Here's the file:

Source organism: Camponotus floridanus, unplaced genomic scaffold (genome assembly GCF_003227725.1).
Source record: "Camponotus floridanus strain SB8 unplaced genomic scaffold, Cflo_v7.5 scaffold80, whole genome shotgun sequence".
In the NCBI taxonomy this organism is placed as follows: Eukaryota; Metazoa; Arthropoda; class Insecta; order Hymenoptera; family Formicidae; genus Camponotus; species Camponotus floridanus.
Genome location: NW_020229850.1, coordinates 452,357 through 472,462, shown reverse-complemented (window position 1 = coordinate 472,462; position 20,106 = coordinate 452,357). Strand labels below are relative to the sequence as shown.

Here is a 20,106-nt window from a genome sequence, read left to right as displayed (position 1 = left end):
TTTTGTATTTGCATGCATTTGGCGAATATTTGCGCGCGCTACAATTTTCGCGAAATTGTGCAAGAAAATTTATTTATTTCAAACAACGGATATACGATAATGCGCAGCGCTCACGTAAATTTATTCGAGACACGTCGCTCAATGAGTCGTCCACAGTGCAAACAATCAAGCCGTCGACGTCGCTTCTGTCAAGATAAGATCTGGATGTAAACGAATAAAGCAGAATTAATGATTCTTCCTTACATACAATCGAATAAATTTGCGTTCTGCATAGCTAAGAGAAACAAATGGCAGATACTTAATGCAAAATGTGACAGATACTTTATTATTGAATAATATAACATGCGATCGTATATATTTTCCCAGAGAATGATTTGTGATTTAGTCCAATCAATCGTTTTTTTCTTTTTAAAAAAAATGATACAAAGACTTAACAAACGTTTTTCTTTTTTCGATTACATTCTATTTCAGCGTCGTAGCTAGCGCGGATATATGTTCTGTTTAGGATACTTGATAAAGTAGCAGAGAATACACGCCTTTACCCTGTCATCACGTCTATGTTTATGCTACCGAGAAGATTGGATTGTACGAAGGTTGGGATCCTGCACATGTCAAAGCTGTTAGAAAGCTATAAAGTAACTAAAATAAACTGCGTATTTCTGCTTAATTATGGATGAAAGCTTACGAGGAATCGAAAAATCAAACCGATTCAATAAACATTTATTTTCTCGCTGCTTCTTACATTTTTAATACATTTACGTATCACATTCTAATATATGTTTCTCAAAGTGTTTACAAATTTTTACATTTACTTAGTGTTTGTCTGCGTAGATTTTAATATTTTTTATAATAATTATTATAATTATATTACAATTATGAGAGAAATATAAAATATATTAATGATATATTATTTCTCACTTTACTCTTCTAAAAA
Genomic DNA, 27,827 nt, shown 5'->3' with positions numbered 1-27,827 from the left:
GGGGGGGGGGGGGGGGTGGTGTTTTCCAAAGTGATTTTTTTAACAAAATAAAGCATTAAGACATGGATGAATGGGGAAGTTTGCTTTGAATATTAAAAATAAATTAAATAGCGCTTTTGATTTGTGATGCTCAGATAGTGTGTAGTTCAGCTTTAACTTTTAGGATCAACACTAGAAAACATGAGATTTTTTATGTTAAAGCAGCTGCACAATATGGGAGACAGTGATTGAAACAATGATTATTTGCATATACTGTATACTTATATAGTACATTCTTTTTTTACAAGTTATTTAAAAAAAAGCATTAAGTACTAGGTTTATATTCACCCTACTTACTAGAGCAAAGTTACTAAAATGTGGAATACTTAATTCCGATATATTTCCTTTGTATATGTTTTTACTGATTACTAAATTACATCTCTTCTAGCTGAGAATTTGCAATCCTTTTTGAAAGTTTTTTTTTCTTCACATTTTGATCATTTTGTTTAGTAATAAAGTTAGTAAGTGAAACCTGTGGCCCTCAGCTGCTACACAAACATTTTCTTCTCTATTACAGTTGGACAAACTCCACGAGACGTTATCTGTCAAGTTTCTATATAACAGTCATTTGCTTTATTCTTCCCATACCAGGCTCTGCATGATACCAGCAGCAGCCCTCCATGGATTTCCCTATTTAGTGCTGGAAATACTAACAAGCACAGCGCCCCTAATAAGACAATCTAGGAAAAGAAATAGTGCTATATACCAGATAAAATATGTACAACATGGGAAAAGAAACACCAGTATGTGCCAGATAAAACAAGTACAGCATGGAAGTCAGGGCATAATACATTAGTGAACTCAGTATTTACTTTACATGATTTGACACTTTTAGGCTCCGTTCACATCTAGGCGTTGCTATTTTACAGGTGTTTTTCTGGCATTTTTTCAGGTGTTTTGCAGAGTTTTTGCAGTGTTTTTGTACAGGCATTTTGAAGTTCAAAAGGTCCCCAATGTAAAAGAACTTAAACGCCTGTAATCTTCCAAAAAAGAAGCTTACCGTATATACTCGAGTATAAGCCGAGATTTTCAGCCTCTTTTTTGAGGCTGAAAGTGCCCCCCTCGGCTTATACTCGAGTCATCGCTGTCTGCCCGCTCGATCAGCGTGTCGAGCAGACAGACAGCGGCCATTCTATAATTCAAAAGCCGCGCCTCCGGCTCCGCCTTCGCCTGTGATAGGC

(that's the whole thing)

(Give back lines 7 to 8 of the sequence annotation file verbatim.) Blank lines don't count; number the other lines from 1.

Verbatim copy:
Genomic DNA, 27,827 nt, shown 5'->3' with positions numbered 1-27,827 from the left:
GGGGGGGGGGGGGGGGTGGTGTTTTCCAAAGTGATTTTTTTAACAAAATAAAGCATTAAGACATGGATGAATGGGGAAGTTTGCTTTGAATATTAAAAATAAATTAAATAGCGCTTTTGATTTGTGATGCTCAGATAGTGTGTAGTTCAGCTTTAACTTTTAGGATCAACACTAGAAAACATGAGATTTTTTATGTTAAAGCAGCTGCACAATATGGGAGACAGTGATTGAAACAATGATTATTTGCATATACTGTATACTTATATAGTACATTCTTTTTTTACAAGTTATTTAAAAAAAAGCATTAAGTACTAGGTTTATATTCACCCTACTTACTAGAGCAAAGTTACTAAAATGTGGAATACTTAATTCCGATATATTTCCTTTGTATATGTTTTTACTGATTACTAAATTACATCTCTTCTAGCTGAGAATTTGCAATCCTTTTTGAAAGTTTTTTTTTCTTCACATTTTGATCATTTTGTTTAGTAATAAAGTTAGTAAGTGAAACCTGTGGCCCTCAGCTGCTACACAAACATTTTCTTCTCTATTACAGTTGGACAAACTCCACGAGACGTTATCTGTCAAGTTTCTATATAACAGTCATTTGCTTTATTCTTCCCATACCAGGCTCTGCATGATACCAGCAGCAGCCCTCCATGGATTTCCCTATTTAGTGCTGGAAATACTAACAAGCACAGCGCCCCTAATAAGACAATCTAGGAAAAGAAATAGTGCTATATACCAGATAAAATATGTACAACATGGGAAAAGAAACACCAGTATGTGCCAGATAAAACAAGTACAGCATGGAAGTCAGGGCATAATACATTAGTGAACTCAGTATTTACTTTACATGATTTGACACTTTTAGGCTCCGTTCACATCTAGGCGTTGCTATTTTACAGGTGTTTTTCTGGCATTTTTTCAGGTGTTTTGCAGAGTTTTTGCAGTGTTTTTGTACAGGCATTTTGAAGTTCAAAAGGTCCCCAATGTAAAAGAACTTAAACGCCTGTAATCTTCCAAAAAAGAAGCTTACCGTATATACTCGAGTATAAGCCGAGATTTTCAGCCTCTTTTTTGAGGCTGAAAGTGCCCCCCTCGGCTTATACTCGAGTCATCGCTGTCTGCCCGCTCGATCAGCGTGTCGAGCAGACAGACAGCGGCCATTCTATAATTCAAAAGCCGCGCCTCCGGCTCCGCCTTCGCCTGTGATAGGC